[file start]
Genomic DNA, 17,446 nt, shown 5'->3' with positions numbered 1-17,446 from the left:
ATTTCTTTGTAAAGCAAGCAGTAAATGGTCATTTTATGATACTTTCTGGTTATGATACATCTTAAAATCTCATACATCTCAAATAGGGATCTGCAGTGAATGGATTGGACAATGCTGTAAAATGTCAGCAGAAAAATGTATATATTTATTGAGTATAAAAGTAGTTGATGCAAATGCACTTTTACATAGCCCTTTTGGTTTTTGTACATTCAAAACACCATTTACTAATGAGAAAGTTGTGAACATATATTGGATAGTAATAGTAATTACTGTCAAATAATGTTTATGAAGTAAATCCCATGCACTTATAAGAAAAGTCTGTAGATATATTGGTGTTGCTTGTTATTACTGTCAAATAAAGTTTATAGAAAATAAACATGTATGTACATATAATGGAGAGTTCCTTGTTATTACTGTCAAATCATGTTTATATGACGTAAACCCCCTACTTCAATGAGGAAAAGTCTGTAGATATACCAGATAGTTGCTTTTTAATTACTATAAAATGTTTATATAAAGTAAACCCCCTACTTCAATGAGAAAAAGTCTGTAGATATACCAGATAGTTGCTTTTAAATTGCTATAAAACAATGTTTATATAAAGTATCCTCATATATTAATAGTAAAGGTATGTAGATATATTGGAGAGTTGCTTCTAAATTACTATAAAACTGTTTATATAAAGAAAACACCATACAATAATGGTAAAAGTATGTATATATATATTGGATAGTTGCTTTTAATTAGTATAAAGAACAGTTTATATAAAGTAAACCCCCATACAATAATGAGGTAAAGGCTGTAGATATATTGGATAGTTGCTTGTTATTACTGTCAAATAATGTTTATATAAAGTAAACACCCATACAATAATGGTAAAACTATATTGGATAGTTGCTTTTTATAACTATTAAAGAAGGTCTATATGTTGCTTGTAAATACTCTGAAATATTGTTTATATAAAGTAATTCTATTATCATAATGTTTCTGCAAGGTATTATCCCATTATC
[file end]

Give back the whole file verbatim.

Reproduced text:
Genomic DNA, 17,446 nt, shown 5'->3' with positions numbered 1-17,446 from the left:
ATTTCTTTGTAAAGCAAGCAGTAAATGGTCATTTTATGATACTTTCTGGTTATGATACATCTTAAAATCTCATACATCTCAAATAGGGATCTGCAGTGAATGGATTGGACAATGCTGTAAAATGTCAGCAGAAAAATGTATATATTTATTGAGTATAAAAGTAGTTGATGCAAATGCACTTTTACATAGCCCTTTTGGTTTTTGTACATTCAAAACACCATTTACTAATGAGAAAGTTGTGAACATATATTGGATAGTAATAGTAATTACTGTCAAATAATGTTTATGAAGTAAATCCCATGCACTTATAAGAAAAGTCTGTAGATATATTGGTGTTGCTTGTTATTACTGTCAAATAAAGTTTATAGAAAATAAACATGTATGTACATATAATGGAGAGTTCCTTGTTATTACTGTCAAATCATGTTTATATGACGTAAACCCCCTACTTCAATGAGGAAAAGTCTGTAGATATACCAGATAGTTGCTTTTTAATTACTATAAAATGTTTATATAAAGTAAACCCCCTACTTCAATGAGAAAAAGTCTGTAGATATACCAGATAGTTGCTTTTAAATTGCTATAAAACAATGTTTATATAAAGTATCCTCATATATTAATAGTAAAGGTATGTAGATATATTGGAGAGTTGCTTCTAAATTACTATAAAACTGTTTATATAAAGAAAACACCATACAATAATGGTAAAAGTATGTATATATATATTGGATAGTTGCTTTTAATTAGTATAAAGAACAGTTTATATAAAGTAAACCCCCATACAATAATGAGGTAAAGGCTGTAGATATATTGGATAGTTGCTTGTTATTACTGTCAAATAATGTTTATATAAAGTAAACACCCATACAATAATGGTAAAACTATATTGGATAGTTGCTTTTTATAACTATTAAAGAAGGTCTATATGTTGCTTGTAAATACTCTGAAATATTGTTTATATAAAGTAATTCTATTATCATAATGTTTCTGCAAGGTATTATCCCATTATC